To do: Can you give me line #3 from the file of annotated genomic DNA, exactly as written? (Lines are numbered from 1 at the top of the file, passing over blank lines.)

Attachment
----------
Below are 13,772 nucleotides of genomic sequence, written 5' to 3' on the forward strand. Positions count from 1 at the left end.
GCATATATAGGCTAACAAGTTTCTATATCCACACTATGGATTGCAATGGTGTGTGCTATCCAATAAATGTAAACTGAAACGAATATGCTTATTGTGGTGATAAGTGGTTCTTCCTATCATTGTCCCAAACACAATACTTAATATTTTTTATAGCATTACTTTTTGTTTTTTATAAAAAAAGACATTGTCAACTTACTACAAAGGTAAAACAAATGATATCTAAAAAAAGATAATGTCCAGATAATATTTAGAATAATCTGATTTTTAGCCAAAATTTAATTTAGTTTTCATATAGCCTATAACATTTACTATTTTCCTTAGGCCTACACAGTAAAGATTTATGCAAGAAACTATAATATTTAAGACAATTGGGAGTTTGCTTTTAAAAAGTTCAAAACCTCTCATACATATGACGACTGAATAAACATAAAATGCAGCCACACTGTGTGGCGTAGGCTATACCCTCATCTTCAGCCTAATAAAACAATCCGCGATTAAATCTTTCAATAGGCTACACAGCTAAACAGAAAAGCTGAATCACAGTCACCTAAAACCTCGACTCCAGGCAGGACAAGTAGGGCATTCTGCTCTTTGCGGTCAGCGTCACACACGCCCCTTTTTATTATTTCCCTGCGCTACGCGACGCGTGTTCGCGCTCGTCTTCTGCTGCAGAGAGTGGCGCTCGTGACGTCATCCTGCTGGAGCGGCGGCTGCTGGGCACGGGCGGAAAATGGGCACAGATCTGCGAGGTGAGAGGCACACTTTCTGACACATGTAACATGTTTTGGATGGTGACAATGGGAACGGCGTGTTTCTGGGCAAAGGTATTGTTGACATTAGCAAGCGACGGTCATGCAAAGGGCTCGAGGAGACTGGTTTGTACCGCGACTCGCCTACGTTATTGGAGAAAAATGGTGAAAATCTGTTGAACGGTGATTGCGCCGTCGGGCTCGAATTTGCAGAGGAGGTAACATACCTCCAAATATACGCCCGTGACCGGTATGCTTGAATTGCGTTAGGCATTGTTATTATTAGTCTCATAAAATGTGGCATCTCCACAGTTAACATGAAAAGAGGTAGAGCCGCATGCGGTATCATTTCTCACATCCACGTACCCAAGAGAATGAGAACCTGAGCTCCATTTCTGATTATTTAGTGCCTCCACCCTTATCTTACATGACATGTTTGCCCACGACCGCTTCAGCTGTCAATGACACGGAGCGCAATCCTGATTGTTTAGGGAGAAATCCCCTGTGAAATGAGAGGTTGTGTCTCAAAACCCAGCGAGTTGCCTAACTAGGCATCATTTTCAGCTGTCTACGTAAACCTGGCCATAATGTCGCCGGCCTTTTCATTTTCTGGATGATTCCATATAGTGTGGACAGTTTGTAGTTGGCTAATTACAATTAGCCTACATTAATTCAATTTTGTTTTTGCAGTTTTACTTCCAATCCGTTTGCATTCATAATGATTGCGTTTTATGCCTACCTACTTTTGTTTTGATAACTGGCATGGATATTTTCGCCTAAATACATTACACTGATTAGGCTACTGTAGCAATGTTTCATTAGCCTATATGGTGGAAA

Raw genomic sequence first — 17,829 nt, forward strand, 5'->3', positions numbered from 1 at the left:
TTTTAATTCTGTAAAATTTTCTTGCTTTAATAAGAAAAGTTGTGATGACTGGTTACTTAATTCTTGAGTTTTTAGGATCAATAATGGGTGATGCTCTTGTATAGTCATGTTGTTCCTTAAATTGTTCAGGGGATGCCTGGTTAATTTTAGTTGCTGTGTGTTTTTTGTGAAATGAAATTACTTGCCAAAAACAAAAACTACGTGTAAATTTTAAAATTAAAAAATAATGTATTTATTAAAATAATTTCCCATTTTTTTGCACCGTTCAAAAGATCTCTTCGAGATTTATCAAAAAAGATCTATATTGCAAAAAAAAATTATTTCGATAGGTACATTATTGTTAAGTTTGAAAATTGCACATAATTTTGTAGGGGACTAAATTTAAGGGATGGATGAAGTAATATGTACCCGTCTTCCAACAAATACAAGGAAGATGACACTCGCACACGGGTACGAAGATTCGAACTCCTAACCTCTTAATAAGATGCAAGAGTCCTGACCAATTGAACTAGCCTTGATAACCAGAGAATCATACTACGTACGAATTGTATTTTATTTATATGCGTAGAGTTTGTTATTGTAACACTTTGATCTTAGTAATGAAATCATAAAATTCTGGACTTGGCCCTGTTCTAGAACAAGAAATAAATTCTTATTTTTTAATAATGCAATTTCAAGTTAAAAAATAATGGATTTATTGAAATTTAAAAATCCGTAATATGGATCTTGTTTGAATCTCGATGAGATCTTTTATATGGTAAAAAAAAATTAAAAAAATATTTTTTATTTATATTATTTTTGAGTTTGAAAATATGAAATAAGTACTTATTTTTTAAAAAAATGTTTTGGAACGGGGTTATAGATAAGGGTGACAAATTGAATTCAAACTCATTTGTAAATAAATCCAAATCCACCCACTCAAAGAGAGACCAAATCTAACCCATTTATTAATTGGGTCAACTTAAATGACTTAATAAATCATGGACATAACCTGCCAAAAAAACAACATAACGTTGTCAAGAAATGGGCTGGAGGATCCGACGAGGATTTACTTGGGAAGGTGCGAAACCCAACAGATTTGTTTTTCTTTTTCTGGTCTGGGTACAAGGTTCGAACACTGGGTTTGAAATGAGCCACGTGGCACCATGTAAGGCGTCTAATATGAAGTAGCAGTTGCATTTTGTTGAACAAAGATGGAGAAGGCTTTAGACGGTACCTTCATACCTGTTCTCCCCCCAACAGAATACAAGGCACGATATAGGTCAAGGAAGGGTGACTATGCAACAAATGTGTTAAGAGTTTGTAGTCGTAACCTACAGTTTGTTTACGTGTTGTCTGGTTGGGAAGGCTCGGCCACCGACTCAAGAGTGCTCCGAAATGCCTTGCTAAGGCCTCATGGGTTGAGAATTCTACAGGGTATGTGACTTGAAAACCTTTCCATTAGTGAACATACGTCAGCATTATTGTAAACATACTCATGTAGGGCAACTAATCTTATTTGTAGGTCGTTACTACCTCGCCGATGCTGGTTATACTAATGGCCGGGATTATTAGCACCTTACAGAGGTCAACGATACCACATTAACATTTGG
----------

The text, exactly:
Raw genomic sequence first — 17,829 nt, forward strand, 5'->3', positions numbered from 1 at the left: